When Is A Writer Not A Writer?
Britain, it turns out, is virtually unique in filling its bestseller lists with ‘celebrity’ memoirs. Professional irritant Chris Evans (a radio DJ) currently holds the Number One book sales slot, with other Dostoyevskian masterworks by Katie Price, someone from X Factor and someone who was in Big Brother just behind. The publishers’ argument is that their sales help pay for new authors. But new authors get, on average, seven thousand pounds. The celebrity gets multiples of a million.
I had consoled myself with the thought that all nations were suffering through this bizarre and depressing period, but no, it appears to be a uniquely British phenomenon. See the article here. However, I’m starting to think it’s not entirely the publishers’ fault. If you’ve ever spent a day in a bookshop watching what people buy, you’ll know that most casual browsers choose gift books and non-books. I’m still on holiday, and my hotel library has books from the following authors left by guests;
Wilbur Smith (Actually I used to enjoy him when I was 14)
Ant & Dec
Most of the remaining books are divided into high finance (‘An expose of greed, cocaine and boardroom betrayals’), Self-help (‘Meditate your way to finding a love partner’) and travel guides. In turn, I would like to leave them ‘The Shanghai Gesture’ by Gary Indiana, probably the filthiest, funniest and most totally surreal book written since Kurt Vonnegut died.
Gary Indiana is an author it’s more convenient to overlook. He belongs to a special breed of American urban writers who take cool pleasure in dissecting the lives of the rich and ugly, and is possibly the most jaded chronicler of them all. On a good day he makes Brett Easton Ellis look like Enid Blyton, and yet many, myself included, think he might already have written the Great American Novel.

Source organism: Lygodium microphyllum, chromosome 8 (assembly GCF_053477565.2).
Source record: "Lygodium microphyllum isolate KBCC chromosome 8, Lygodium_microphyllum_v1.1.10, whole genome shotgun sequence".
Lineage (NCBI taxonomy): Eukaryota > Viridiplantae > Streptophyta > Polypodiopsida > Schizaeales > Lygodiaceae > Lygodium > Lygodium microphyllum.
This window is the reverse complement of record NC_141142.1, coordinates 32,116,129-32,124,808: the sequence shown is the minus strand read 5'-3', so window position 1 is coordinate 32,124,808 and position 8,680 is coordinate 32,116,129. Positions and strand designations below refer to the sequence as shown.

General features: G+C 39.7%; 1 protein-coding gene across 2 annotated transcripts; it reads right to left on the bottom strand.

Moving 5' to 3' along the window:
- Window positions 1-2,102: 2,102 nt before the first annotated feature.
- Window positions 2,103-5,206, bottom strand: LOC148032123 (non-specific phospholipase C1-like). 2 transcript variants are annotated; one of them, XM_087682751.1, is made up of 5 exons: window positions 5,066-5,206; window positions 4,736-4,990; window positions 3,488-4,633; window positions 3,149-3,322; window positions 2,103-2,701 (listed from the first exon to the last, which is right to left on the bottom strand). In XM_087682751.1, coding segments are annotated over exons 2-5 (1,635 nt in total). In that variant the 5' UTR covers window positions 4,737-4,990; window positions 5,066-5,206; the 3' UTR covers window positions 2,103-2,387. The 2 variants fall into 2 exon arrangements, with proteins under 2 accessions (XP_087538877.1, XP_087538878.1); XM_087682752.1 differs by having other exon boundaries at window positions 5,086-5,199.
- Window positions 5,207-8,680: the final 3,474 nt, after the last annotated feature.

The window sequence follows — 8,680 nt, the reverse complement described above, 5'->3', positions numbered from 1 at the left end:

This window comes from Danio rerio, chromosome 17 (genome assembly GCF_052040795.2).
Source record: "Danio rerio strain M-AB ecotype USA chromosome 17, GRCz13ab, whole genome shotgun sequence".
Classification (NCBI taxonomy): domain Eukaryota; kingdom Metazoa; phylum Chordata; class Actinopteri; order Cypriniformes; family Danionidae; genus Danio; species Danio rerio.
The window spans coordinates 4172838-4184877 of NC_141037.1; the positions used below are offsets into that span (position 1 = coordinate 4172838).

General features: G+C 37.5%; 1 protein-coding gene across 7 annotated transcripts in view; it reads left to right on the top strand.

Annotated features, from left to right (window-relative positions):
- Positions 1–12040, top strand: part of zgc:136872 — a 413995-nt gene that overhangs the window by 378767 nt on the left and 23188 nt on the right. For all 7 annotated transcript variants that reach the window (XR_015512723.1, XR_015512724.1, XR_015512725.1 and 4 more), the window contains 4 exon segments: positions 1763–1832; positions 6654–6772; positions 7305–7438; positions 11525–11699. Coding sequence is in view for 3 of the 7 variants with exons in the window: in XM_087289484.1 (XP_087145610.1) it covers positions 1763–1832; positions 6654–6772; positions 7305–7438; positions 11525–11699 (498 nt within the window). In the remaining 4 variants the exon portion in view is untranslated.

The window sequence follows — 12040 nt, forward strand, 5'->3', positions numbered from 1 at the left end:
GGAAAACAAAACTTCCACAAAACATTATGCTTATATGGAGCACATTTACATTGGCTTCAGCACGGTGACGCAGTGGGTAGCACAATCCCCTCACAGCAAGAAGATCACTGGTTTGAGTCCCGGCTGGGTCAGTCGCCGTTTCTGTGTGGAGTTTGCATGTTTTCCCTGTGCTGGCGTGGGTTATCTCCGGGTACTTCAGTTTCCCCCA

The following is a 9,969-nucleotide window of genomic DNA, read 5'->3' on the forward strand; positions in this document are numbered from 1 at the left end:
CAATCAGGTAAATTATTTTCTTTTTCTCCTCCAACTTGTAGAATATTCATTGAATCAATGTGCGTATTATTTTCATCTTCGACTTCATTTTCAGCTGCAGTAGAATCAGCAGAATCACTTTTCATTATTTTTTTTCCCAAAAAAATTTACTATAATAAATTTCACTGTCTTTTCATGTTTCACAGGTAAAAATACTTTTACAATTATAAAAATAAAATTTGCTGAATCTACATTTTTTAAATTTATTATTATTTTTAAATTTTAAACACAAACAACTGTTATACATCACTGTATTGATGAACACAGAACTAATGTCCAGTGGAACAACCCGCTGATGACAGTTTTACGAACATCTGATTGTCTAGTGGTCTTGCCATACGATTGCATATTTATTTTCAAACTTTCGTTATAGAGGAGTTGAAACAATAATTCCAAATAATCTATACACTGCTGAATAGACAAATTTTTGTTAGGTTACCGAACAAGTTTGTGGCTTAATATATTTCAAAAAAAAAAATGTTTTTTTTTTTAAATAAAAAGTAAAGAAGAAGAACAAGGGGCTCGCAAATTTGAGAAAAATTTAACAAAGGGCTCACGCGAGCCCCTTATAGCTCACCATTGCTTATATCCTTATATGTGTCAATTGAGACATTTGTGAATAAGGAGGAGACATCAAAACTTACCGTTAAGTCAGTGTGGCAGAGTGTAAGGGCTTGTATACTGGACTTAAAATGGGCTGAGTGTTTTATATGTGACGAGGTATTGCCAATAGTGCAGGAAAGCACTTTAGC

Indiana was an actor before working at New York’s influential Village Voice as an art critic. He became an essayist and journalist, and wrote non-fiction on cultural phenomena, from Pasolini to Warhol and Schwarzenegger. However, his first love is the satirical novel. A loose trilogy lightly fictionalised criminal cases and their accompanying media frenzies; ‘Three Month Fever’ follows the disintegrating personality of Gianni Versace’s murderer in Miami and the grotesque sensationalism of its press coverage. ‘Resentment’ is a work of angry genius based on the circus following the trial of the Menendez brothers, wealthy Californians who killed their parents and left a screenplay version of events on their computer. ‘Depraved Indifference’ explores more charismatic sociopathy, as a pathetic heiress is killed by mother-and-son confidence tricksters. Indiana’s language is precise, literate, painfully honest and shockingly funny. He bravely surfs through these end-times with a reptilian eye that watches who gets to eat and who is eaten. His characters are disappointed with their share of American dream, and become slowly poisoned by it.
But there is a problem – clearly, there has to be otherwise the author would be as feted as Don DeLillo or Tom Wolfe – Indiana is as detested as he is adored, for his all-encompassing cynicism, his cruelties, his refusal to sentimentalise, his immense vocabulary, his stylistic inconsistencies. He is addicted to the world that repels him so much, but moments of tenderness seep through the cracks. When he describes a conversation with his mother or the sadness of fading glamour he seems a direct descendant of Truman Capote or Tennessee Williams.
His latest book is a bizarre take on Fu Manchu, the opening sentence being ‘Among Those That Know, a cabal our story will elucidate in the fullness of time, rumours fluttered that Dr Obregon Petrie defied the laws of gravity when it suited his caprice.’ It’s not typical of his work, but it’s great fun and an outrageous joke to play on the literal-minded.
He may not get the sales, but he gets the love. Stick that on your shelf and read it, Jordan!